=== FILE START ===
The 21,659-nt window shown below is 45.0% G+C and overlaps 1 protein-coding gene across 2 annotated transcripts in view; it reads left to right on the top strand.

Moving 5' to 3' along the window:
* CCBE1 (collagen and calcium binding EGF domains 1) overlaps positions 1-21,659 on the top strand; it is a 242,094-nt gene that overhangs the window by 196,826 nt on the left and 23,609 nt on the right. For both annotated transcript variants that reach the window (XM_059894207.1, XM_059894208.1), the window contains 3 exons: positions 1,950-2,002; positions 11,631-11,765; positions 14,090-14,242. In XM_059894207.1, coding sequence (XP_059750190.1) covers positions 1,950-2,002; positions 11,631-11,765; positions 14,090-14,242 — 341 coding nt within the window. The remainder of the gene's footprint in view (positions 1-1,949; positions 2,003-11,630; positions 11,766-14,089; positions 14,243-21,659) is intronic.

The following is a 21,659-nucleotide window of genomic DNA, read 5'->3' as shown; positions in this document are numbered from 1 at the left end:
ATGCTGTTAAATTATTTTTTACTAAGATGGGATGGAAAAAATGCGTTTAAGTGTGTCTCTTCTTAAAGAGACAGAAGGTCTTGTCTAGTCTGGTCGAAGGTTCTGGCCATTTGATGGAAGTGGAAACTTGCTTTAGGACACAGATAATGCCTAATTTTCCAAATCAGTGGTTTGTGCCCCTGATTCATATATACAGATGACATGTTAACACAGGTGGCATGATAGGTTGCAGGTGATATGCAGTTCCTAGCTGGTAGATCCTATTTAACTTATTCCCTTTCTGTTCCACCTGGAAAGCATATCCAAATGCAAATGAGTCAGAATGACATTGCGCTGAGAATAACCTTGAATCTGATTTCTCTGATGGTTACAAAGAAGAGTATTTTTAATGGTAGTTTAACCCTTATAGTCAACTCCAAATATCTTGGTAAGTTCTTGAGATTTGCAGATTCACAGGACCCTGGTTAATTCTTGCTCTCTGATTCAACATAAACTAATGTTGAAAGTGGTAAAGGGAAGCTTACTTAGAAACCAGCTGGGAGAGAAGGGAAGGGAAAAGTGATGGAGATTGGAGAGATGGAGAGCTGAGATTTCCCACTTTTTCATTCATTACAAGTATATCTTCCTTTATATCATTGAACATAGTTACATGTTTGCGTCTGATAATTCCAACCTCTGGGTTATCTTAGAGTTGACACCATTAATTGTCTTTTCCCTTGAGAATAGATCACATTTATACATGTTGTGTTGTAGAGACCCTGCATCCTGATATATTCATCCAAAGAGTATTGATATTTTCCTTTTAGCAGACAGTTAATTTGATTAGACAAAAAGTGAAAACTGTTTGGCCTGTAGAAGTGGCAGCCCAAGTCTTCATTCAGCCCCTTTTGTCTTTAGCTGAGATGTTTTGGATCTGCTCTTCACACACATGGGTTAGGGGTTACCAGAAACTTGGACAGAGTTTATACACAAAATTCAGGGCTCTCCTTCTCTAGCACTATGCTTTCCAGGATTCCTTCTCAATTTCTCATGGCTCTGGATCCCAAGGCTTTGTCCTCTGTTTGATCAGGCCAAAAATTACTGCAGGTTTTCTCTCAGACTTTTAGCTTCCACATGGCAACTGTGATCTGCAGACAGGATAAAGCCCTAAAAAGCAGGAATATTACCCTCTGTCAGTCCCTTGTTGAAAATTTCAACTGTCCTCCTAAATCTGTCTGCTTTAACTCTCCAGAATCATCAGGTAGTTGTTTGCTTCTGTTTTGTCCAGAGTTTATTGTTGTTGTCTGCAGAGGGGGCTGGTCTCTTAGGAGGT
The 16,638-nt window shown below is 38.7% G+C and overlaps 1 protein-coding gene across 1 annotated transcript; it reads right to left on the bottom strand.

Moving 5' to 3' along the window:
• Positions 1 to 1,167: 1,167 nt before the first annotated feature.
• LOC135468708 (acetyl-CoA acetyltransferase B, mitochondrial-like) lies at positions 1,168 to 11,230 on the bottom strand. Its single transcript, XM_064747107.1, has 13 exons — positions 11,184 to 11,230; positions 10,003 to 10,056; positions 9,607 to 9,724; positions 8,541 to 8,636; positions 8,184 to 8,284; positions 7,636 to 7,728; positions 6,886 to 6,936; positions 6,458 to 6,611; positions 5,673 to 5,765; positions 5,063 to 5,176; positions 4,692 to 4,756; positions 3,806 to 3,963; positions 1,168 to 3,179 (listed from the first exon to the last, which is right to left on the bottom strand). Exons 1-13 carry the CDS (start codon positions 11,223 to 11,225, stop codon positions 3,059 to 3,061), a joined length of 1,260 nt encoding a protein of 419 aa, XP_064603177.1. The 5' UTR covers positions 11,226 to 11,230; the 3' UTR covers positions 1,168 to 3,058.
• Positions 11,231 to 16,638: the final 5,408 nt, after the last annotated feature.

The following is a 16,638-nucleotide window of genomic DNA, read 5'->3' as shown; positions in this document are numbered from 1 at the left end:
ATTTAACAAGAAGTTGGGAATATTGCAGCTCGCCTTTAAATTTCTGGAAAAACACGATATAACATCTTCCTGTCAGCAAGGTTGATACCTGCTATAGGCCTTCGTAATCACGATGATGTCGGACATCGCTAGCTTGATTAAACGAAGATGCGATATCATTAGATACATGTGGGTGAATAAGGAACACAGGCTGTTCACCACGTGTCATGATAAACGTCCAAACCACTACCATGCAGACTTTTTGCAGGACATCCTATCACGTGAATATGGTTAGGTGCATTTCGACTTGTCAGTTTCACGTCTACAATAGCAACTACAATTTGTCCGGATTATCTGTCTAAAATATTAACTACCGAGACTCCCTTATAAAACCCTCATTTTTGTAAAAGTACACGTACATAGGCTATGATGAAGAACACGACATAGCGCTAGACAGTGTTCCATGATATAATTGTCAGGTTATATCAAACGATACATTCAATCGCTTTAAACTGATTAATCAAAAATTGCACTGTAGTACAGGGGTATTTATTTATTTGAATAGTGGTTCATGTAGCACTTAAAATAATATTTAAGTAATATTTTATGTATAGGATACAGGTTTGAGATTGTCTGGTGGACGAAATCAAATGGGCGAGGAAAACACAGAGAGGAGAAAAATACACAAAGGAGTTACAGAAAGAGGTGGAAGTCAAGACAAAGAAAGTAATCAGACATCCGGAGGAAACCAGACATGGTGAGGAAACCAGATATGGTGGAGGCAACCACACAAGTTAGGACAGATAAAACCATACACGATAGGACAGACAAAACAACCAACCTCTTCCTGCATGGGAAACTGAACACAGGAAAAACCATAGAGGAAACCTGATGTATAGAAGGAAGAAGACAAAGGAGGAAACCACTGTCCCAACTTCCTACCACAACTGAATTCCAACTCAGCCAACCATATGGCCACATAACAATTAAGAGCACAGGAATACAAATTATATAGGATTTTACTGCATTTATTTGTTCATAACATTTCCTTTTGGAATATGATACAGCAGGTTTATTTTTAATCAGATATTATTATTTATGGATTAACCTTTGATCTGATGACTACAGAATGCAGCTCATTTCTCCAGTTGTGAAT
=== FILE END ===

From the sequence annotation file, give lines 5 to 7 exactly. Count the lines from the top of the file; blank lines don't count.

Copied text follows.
ATGCTGTTAAATTATTTTTTACTAAGATGGGATGGAAAAAATGCGTTTAAGTGTGTCTCTTCTTAAAGAGACAGAAGGTCTTGTCTAGTCTGGTCGAAGGTTCTGGCCATTTGATGGAAGTGGAAACTTGCTTTAGGACACAGATAATGCCTAATTTTCCAAATCAGTGGTTTGTGCCCCTGATTCATATATACAGATGACATGTTAACACAGGTGGCATGATAGGTTGCAGGTGATATGCAGTTCCTAGCTGGTAGATCCTATTTAACTTATTCCCTTTCTGTTCCACCTGGAAAGCATATCCAAATGCAAATGAGTCAGAATGACATTGCGCTGAGAATAACCTTGAATCTGATTTCTCTGATGGTTACAAAGAAGAGTATTTTTAATGGTAGTTTAACCCTTATAGTCAACTCCAAATATCTTGGTAAGTTCTTGAGATTTGCAGATTCACAGGACCCTGGTTAATTCTTGCTCTCTGATTCAACATAAACTAATGTTGAAAGTGGTAAAGGGAAGCTTACTTAGAAACCAGCTGGGAGAGAAGGGAAGGGAAAAGTGATGGAGATTGGAGAGATGGAGAGCTGAGATTTCCCACTTTTTCATTCATTACAAGTATATCTTCCTTTATATCATTGAACATAGTTACATGTTTGCGTCTGATAATTCCAACCTCTGGGTTATCTTAGAGTTGACACCATTAATTGTCTTTTCCCTTGAGAATAGATCACATTTATACATGTTGTGTTGTAGAGACCCTGCATCCTGATATATTCATCCAAAGAGTATTGATATTTTCCTTTTAGCAGACAGTTAATTTGATTAGACAAAAAGTGAAAACTGTTTGGCCTGTAGAAGTGGCAGCCCAAGTCTTCATTCAGCCCCTTTTGTCTTTAGCTGAGATGTTTTGGATCTGCTCTTCACACACATGGGTTAGGGGTTACCAGAAACTTGGACAGAGTTTATACACAAAATTCAGGGCTCTCCTTCTCTAGCACTATGCTTTCCAGGATTCCTTCTCAATTTCTCATGGCTCTGGATCCCAAGGCTTTGTCCTCTGTTTGATCAGGCCAAAAATTACTGCAGGTTTTCTCTCAGACTTTTAGCTTCCACATGGCAACTGTGATCTGCAGACAGGATAAAGCCCTAAAAAGCAGGAATATTACCCTCTGTCAGTCCCTTGTTGAAAATTTCAACTGTCCTCCTAAATCTGTCTGCTTTAACTCTCCAGAATCATCAGGTAGTTGTTTGCTTCTGTTTTGTCCAGAGTTTATTGTTGTTGTCTGCAGAGGGGGCTGGTCTCTTAGGAGGT
The 16,638-nt window shown below is 38.7% G+C and overlaps 1 protein-coding gene across 1 annotated transcript; it reads right to left on the bottom strand.

Moving 5' to 3' along the window: